On November 27, 2018, SECURUS Associate Natalia Zamora attended the last North Texas District Export Council (NTDEC) meeting of the year. It was held at the U.S.-Mexico Chamber of Commerce in Dallas, Texas.
The meeting enabled the Texas business community to offer perspectives on the new United States-Mexico-Canada Agreement (USMCA). The USMCA would revise the almost 25-year-old North American Free Trade Agreement (NAFTA). Negotiations on the USMCA concluded in October 2018, but the signatory countries have not yet signed it into law.
Business representatives described the positive impact of NAFTA on increasing North American competitiveness in the global market and emphasized the importance of free trade agreements (FTAs) in helping businesses make supply chain decisions.
Participants identified the increase in the Canadian and Mexican de minimis thresholds as one of the most important features of the USMCA. Higher de minimis thresholds in Canada and Mexico could help small businesses import goods into the Canadian and Mexican markets from the U.S. free of duties.
The USMCA has maintained the original structure and many elements of NAFTA. However, some of the new provisions of the USMCA could affect key industries and the way supply chain decisions are made in the region. Some of the notable changes from NAFTA are:
- Automotive rules of origin: The USMCA would require 75% of auto content to have North American origin in order to qualify for zero tariffs, up from 62.5%.
- Labor content provisions: 40 to 45% of an automobile’s content would have to be manufactured by workers earning at least US$16 per hour by 2023.
- Labor rights: Mexico would have to pass laws guaranteeing workers’ rights to form unions and negotiate labor contracts. Mexico also would have to extend labor rights to migrant workers. All countries party to the agreement would have the right to file labor complaints in the dispute resolution system if labor violations were to harm national trade.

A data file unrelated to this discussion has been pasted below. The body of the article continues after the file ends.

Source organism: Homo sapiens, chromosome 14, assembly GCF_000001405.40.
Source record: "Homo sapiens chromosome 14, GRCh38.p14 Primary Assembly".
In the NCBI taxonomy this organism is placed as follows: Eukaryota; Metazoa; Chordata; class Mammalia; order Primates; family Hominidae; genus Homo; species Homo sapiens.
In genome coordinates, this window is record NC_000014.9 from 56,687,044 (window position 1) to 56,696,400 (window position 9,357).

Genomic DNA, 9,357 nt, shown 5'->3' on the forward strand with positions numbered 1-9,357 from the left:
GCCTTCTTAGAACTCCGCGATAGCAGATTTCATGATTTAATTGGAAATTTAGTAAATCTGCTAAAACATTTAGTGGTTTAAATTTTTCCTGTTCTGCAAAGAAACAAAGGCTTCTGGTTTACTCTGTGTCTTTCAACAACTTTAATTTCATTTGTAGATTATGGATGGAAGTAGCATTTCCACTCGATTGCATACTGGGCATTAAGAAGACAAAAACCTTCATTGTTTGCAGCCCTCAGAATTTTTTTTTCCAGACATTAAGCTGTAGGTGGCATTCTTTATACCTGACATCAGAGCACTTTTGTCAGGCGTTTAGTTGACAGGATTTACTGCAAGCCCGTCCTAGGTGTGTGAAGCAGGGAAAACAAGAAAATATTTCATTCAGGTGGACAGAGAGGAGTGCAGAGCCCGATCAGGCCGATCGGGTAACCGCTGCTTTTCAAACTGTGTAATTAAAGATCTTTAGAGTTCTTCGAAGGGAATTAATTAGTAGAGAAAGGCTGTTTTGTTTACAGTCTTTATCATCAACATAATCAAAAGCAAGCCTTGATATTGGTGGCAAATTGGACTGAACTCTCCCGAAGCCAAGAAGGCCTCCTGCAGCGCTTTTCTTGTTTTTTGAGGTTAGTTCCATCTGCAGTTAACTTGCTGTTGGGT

- Agricultural goods market access: Canada and Mexico both agreed to allow greater access to U.S. products. Canada agreed to open its dairy market to U.S. products, and Mexico agreed to allow certain cheeses to be imported from the U.S.
- Intellectual property rights: Terms of copyright would be extended to 70 years beyond the life of the author. The deal also would extend the period that pharmaceuticals could be protected from generic competition.
- Digital trade: Duties on goods such as digital music and e-books would be prohibited. Additionally, Internet companies would be protected from liability for the content created by their users.
- Dispute settlement: The USMCA would keep the state-to-state dispute settlement system intact, but in most cases it would phase out the investor-to-state dispute settlement system.
SECURUS tracks developments in NAFTA, the USMCA, and other FTAs in order to provide clients and partners with the most comprehensive and up-to-date information on the foreign trade regulations that affect them.
By SECURUS Associate Natalia Zamora, Natalia.Zamora@SECURUSTrade.com.